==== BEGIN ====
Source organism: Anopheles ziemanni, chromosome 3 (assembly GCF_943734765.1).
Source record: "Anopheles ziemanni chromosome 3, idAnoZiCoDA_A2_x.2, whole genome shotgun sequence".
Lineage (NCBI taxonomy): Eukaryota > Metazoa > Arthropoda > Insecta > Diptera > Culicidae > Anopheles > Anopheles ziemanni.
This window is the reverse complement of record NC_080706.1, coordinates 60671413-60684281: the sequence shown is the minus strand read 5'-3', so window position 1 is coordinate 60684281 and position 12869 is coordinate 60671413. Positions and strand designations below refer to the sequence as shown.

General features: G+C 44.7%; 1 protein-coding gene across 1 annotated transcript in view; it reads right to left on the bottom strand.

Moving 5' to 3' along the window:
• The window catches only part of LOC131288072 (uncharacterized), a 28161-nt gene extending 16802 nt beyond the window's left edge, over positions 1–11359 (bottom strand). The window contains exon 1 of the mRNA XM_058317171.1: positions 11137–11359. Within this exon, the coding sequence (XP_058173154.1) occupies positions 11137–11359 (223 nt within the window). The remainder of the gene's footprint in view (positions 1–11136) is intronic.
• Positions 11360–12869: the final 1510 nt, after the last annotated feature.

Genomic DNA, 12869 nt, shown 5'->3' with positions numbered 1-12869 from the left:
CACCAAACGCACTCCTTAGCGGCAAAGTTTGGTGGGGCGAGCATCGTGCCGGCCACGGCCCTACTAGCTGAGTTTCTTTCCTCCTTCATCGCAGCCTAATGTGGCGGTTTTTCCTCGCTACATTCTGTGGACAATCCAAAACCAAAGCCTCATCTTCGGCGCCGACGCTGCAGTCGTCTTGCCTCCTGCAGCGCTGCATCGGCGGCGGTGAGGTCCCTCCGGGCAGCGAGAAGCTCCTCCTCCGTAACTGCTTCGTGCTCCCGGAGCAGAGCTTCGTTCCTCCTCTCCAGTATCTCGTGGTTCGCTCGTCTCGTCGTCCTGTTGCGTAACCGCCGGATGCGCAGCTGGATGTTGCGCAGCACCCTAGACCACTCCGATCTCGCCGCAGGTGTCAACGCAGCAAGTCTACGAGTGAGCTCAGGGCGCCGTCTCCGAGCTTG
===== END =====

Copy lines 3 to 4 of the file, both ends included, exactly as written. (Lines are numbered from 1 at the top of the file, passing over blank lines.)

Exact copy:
Lineage (NCBI taxonomy): Eukaryota > Metazoa > Arthropoda > Insecta > Diptera > Culicidae > Anopheles > Anopheles ziemanni.
This window is the reverse complement of record NC_080706.1, coordinates 60671413-60684281: the sequence shown is the minus strand read 5'-3', so window position 1 is coordinate 60684281 and position 12869 is coordinate 60671413. Positions and strand designations below refer to the sequence as shown.